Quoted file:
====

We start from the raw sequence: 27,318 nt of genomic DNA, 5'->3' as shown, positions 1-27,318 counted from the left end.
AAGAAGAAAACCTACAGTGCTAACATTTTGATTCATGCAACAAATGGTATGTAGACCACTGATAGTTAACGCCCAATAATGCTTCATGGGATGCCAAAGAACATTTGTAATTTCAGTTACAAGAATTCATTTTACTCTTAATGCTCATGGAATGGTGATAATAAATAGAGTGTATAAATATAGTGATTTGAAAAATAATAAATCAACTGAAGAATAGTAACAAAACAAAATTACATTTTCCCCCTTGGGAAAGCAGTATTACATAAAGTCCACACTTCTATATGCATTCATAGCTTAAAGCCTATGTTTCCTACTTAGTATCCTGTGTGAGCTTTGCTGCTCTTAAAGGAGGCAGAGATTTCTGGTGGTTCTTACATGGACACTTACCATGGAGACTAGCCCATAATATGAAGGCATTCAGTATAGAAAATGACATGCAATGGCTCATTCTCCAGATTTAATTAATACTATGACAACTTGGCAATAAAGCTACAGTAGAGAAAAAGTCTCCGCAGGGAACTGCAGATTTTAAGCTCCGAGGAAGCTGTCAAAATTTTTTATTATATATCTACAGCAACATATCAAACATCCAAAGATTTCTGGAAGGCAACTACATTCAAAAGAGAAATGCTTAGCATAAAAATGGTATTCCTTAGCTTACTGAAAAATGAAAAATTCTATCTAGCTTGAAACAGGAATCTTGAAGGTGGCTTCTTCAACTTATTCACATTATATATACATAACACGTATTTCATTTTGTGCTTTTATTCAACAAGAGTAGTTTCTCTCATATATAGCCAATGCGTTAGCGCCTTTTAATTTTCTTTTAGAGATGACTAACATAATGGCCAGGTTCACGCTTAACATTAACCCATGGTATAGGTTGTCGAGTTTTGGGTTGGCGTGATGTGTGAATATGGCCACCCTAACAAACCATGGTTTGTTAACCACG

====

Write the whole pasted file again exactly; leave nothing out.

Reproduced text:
We start from the raw sequence: 27,318 nt of genomic DNA, 5'->3' as shown, positions 1-27,318 counted from the left end.
AAGAAGAAAACCTACAGTGCTAACATTTTGATTCATGCAACAAATGGTATGTAGACCACTGATAGTTAACGCCCAATAATGCTTCATGGGATGCCAAAGAACATTTGTAATTTCAGTTACAAGAATTCATTTTACTCTTAATGCTCATGGAATGGTGATAATAAATAGAGTGTATAAATATAGTGATTTGAAAAATAATAAATCAACTGAAGAATAGTAACAAAACAAAATTACATTTTCCCCCTTGGGAAAGCAGTATTACATAAAGTCCACACTTCTATATGCATTCATAGCTTAAAGCCTATGTTTCCTACTTAGTATCCTGTGTGAGCTTTGCTGCTCTTAAAGGAGGCAGAGATTTCTGGTGGTTCTTACATGGACACTTACCATGGAGACTAGCCCATAATATGAAGGCATTCAGTATAGAAAATGACATGCAATGGCTCATTCTCCAGATTTAATTAATACTATGACAACTTGGCAATAAAGCTACAGTAGAGAAAAAGTCTCCGCAGGGAACTGCAGATTTTAAGCTCCGAGGAAGCTGTCAAAATTTTTTATTATATATCTACAGCAACATATCAAACATCCAAAGATTTCTGGAAGGCAACTACATTCAAAAGAGAAATGCTTAGCATAAAAATGGTATTCCTTAGCTTACTGAAAAATGAAAAATTCTATCTAGCTTGAAACAGGAATCTTGAAGGTGGCTTCTTCAACTTATTCACATTATATATACATAACACGTATTTCATTTTGTGCTTTTATTCAACAAGAGTAGTTTCTCTCATATATAGCCAATGCGTTAGCGCCTTTTAATTTTCTTTTAGAGATGACTAACATAATGGCCAGGTTCACGCTTAACATTAACCCATGGTATAGGTTGTCGAGTTTTGGGTTGGCGTGATGTGTGAATATGGCCACCCTAACAAACCATGGTTTGTTAACCACG